The death of a child is always a grievous tragedy—especially when the loss could have been prevented. In the United States, motor-vehicle accidents are the leading cause of death among children, and the vast majority of collisions stem from driver errors.
If you sustained serious injuries in a car accident that was not your fault, you probably expect the other driver’s insurance company to pay for your vehicle repairs, medical bills, and other damages. However, if your injuries are serious, the at-fault driver might not have enough coverage to pay for your losses.
4WWL reports on a tragic collision on Interstate 310 that killed one woman and left one man with severe burns. According to authorities, the accident occurred at around 8 a.m. when an 18-wheeler rear-ended a dump truck.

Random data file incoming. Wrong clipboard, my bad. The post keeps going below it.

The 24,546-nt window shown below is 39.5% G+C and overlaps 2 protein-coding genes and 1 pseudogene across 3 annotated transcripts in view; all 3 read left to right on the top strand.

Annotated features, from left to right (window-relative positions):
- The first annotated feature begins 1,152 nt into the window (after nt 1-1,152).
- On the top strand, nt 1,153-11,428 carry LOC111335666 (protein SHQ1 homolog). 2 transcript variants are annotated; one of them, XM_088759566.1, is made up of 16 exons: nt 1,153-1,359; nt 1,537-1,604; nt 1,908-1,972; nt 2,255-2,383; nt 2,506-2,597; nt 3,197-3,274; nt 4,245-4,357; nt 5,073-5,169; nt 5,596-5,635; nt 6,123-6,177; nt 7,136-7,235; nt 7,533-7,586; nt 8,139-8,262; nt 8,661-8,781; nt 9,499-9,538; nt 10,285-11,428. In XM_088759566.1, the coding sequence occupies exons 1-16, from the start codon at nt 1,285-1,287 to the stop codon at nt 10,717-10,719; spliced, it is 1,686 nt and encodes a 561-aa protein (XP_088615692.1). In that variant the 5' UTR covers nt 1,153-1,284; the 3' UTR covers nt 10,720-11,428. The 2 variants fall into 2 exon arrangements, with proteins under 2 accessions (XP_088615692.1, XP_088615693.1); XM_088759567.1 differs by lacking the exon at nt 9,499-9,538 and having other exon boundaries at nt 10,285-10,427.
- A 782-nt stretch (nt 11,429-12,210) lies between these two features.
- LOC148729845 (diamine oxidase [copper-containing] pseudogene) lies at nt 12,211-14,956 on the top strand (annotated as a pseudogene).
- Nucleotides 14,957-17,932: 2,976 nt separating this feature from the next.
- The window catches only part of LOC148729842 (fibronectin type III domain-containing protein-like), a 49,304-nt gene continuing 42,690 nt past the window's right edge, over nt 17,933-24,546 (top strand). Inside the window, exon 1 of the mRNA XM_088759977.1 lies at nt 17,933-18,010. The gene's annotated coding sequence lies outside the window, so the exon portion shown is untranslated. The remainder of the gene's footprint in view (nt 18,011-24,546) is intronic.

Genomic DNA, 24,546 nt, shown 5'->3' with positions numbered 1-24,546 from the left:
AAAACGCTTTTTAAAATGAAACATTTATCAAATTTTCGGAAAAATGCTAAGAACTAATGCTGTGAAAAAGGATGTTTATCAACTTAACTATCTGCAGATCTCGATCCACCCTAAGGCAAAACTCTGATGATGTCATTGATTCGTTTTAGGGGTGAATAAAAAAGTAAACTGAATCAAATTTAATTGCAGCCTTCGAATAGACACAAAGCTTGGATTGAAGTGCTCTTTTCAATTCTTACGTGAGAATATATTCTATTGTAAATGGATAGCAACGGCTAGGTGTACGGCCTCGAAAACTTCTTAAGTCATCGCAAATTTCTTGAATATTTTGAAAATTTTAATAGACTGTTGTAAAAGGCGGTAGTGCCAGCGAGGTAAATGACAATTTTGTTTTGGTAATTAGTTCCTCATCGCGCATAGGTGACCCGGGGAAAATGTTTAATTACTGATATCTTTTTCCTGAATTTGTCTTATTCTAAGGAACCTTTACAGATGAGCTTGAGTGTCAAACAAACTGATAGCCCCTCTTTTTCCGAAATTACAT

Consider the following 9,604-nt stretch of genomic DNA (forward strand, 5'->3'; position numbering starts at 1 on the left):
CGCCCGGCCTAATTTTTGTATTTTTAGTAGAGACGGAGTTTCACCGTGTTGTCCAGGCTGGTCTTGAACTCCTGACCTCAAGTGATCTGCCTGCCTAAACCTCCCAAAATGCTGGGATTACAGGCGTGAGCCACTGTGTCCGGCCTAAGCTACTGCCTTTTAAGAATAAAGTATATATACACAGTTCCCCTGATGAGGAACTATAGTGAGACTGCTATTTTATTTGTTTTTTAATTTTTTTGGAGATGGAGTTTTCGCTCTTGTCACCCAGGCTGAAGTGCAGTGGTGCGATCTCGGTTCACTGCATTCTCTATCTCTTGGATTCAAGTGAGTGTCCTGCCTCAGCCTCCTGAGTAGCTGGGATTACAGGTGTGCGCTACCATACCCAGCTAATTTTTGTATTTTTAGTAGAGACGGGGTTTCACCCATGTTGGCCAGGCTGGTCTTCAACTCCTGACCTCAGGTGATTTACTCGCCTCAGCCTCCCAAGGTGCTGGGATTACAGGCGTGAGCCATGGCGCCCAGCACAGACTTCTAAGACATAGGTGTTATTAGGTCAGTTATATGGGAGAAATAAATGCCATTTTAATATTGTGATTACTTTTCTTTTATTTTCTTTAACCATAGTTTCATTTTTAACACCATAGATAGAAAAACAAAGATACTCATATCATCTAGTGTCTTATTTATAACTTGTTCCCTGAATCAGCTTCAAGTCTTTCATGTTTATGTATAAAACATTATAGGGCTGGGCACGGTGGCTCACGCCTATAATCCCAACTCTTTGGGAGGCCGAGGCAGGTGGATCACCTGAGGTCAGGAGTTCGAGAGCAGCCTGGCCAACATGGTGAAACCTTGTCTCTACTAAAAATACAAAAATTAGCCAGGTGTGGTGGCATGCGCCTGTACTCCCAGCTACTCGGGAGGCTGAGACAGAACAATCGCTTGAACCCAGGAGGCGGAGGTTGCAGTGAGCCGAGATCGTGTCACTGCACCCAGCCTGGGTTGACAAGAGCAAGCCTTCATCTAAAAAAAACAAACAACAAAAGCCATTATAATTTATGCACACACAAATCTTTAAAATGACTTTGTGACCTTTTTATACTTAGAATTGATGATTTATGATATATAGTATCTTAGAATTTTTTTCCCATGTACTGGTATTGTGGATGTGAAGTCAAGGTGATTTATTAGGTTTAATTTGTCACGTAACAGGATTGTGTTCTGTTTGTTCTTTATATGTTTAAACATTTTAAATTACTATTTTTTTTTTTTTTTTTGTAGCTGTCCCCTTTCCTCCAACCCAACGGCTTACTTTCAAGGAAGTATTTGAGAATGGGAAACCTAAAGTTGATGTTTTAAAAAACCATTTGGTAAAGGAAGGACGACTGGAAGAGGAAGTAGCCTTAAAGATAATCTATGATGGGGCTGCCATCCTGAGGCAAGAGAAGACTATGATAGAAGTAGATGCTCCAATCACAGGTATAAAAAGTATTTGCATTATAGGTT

Drunk drivers cause a deplorable number of accidents in Louisiana. According to the Centers for Disease Control and Prevention, intoxicated motorists killed at least 3,046 people on our state’s roads between 2003 and 2012, and thousands more sustained injuries in alcohol-related collisions.
If you were injured by a drunk, distracted, or negligent driver, you should expect that motorist’s insurance carrier to cover your losses. Unfortunately, 13.9 percent of drivers in Louisiana were uninsured in 2012. If you were hurt by an uninsured motorist, you may be wondering how you will pay for your medical bills, lost income, and other damages.